Folks, if you have a pulse and use the Web, you hear a lot about social networks and Web 2.0 media. And while I find Facebook and its ilk aggravating — oh my God, will someone please throw a real UI designer at MySpace? — they’re obviously as powerful a shift in Web consumption as we’ve seen since its commercial inception in the mid-90s.
That being said, e-mail is still the ultimate interactive medium. While Facebook, Friendster, MySpace, Hi5 and the like may offer a big tent, it’s a loud, noisy, distracting tent. To me, they feel more like an overcrowded club with the music turned up to 11, no privacy and no protection from weird strangers.
E-mail, meanwhile, offers a wide range of social options (it can offer one-to-many, one-to-one, group discussion and more), the ability to share files and video, flexibility (no inflexible UI to when you’re pulling together your message) and the ability to transmit ideas in a heartbeat. It’s no coincidence that social media sites e-mail you when someone wants your attention; even they know that few users will check their portal often. The next step is for those companies to acknowledge that they need to push their functionality out to e-mail somehow.
So, how should e-mail transform itself to incorporate social media features? Certainly, Google’s inclusion of an IM function in its Webmail interface is a good idea–as is Yahoo’s effort to add text messaging to its mail service–but I think the process can go much further than that. I’m talking about nothing less than the deconstruction of e-mail as a unit of information and reassembly as a feature-rich utility.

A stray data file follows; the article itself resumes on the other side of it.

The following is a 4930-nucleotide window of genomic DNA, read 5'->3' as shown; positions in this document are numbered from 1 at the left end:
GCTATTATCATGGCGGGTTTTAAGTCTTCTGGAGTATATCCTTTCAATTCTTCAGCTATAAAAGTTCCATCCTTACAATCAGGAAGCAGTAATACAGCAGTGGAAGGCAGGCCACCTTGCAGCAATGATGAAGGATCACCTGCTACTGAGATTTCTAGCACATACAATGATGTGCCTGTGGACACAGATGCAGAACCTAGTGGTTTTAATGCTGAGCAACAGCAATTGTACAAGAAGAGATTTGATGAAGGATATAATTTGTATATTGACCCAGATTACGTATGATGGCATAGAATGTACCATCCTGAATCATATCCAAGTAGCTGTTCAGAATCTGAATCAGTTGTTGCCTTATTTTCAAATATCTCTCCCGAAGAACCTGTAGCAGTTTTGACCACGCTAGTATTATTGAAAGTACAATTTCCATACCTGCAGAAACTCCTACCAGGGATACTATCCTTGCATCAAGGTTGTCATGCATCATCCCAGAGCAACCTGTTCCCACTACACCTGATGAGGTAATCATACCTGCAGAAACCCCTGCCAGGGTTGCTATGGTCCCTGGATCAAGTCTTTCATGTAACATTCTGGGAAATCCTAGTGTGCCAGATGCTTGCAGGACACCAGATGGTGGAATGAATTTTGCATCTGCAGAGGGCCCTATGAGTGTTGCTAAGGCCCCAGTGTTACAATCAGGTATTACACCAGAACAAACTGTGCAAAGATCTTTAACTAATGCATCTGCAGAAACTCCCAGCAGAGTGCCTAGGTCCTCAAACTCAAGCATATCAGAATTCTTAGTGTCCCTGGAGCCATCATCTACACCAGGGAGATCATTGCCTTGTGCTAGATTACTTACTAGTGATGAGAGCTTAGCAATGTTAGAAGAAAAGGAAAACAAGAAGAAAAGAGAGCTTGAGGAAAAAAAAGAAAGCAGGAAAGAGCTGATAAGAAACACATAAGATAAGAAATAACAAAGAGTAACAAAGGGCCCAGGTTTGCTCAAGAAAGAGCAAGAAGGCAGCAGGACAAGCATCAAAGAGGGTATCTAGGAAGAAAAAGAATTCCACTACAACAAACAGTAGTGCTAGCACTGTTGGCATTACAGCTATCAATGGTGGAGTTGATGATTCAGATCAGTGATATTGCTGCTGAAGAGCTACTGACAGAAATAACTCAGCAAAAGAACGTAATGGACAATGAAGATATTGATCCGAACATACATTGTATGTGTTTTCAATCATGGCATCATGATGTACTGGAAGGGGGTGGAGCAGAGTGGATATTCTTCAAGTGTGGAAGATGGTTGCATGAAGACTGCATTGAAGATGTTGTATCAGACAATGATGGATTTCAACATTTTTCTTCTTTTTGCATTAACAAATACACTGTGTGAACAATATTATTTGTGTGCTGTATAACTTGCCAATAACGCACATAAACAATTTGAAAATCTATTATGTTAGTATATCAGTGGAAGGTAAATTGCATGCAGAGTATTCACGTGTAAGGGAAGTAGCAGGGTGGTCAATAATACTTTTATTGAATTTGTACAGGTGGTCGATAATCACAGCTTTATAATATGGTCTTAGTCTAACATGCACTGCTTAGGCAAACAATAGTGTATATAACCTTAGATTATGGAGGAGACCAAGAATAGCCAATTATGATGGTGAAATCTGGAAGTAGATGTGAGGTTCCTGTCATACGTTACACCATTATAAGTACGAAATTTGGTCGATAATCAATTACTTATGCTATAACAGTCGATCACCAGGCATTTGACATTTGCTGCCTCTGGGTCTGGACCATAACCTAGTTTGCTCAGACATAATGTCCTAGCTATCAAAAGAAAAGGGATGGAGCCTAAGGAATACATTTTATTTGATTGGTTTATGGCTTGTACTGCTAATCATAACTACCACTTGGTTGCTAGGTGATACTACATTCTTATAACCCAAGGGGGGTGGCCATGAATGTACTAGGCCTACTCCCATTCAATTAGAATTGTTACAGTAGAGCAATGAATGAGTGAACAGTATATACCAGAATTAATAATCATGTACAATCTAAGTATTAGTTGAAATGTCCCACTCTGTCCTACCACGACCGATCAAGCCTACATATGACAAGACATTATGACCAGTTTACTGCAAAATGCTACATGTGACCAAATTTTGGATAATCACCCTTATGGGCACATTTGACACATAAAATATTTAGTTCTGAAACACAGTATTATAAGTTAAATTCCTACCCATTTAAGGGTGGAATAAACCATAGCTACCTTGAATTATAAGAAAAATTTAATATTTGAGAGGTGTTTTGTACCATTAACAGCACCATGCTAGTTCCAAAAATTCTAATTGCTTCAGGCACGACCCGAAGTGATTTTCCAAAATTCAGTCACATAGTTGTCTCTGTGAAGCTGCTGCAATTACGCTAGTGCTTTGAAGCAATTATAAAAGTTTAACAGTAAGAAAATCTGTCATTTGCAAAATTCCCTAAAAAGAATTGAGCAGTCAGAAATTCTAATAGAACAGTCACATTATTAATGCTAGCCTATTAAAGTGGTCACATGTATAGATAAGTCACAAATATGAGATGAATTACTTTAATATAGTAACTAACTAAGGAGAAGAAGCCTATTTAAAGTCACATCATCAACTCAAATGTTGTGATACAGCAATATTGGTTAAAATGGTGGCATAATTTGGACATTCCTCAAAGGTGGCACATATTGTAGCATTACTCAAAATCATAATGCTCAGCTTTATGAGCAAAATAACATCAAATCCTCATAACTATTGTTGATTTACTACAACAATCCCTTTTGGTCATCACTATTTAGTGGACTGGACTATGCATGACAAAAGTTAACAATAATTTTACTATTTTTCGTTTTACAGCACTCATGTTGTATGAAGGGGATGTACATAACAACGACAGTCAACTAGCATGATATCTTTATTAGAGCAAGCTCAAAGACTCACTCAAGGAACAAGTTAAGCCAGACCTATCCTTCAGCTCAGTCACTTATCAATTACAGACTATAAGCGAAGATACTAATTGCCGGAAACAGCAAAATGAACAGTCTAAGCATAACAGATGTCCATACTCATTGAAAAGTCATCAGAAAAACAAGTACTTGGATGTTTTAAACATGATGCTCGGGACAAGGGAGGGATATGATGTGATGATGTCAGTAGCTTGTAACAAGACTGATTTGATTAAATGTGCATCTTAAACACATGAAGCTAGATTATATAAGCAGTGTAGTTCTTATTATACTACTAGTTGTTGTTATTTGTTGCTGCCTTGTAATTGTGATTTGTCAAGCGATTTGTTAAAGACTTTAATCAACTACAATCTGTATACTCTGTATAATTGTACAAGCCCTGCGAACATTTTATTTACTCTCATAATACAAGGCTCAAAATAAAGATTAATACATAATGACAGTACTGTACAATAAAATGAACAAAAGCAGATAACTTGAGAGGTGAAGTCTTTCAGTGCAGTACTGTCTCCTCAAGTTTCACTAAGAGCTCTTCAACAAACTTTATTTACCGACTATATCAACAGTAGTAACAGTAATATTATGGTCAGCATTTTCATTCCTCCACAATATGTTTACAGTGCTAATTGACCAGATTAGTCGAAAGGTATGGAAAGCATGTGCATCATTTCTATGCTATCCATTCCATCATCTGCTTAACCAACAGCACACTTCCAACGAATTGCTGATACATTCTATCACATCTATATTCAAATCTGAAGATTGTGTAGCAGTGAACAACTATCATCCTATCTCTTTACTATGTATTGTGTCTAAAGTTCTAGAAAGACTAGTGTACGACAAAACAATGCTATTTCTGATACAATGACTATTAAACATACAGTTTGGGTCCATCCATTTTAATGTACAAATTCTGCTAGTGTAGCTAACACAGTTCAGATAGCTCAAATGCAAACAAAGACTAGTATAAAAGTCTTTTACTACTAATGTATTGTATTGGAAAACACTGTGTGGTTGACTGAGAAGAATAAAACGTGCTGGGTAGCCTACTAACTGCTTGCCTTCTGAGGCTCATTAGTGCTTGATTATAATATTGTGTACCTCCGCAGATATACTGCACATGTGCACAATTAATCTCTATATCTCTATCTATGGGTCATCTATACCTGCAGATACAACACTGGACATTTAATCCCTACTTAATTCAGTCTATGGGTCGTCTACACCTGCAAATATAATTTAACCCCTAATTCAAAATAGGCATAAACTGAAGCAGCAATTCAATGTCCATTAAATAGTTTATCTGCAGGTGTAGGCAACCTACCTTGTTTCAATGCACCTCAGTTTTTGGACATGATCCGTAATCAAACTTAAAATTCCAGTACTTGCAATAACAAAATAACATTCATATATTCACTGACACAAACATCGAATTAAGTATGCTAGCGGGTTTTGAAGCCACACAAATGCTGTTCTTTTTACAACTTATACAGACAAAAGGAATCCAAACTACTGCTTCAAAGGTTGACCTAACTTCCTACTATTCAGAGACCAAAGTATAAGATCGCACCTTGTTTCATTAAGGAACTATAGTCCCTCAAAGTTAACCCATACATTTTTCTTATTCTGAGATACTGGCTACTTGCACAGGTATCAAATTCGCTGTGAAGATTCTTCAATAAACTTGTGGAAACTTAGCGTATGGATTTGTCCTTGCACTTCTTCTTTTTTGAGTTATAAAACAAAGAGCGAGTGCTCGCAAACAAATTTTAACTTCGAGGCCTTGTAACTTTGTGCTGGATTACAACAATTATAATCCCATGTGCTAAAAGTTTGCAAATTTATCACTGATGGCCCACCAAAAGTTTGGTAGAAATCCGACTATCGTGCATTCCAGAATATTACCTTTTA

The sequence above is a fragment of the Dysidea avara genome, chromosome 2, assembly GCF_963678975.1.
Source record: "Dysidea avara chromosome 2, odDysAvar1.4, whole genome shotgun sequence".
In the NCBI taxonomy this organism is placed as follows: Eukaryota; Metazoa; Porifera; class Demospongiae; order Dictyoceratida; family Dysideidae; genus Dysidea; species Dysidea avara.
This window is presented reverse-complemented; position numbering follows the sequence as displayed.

What form that would take I don’t know — but I’m confident it will happen.
UPDATE: Over at estimable social media blog Mashable, they note that Google seems to be planning a service which pushes updates on those in your contacts database into the Gmail UI. Interesting stuff — and definitely a move you can expect other Webmail and social media players to imitate. Scratch what I said above…this is clearly where e-mail is going.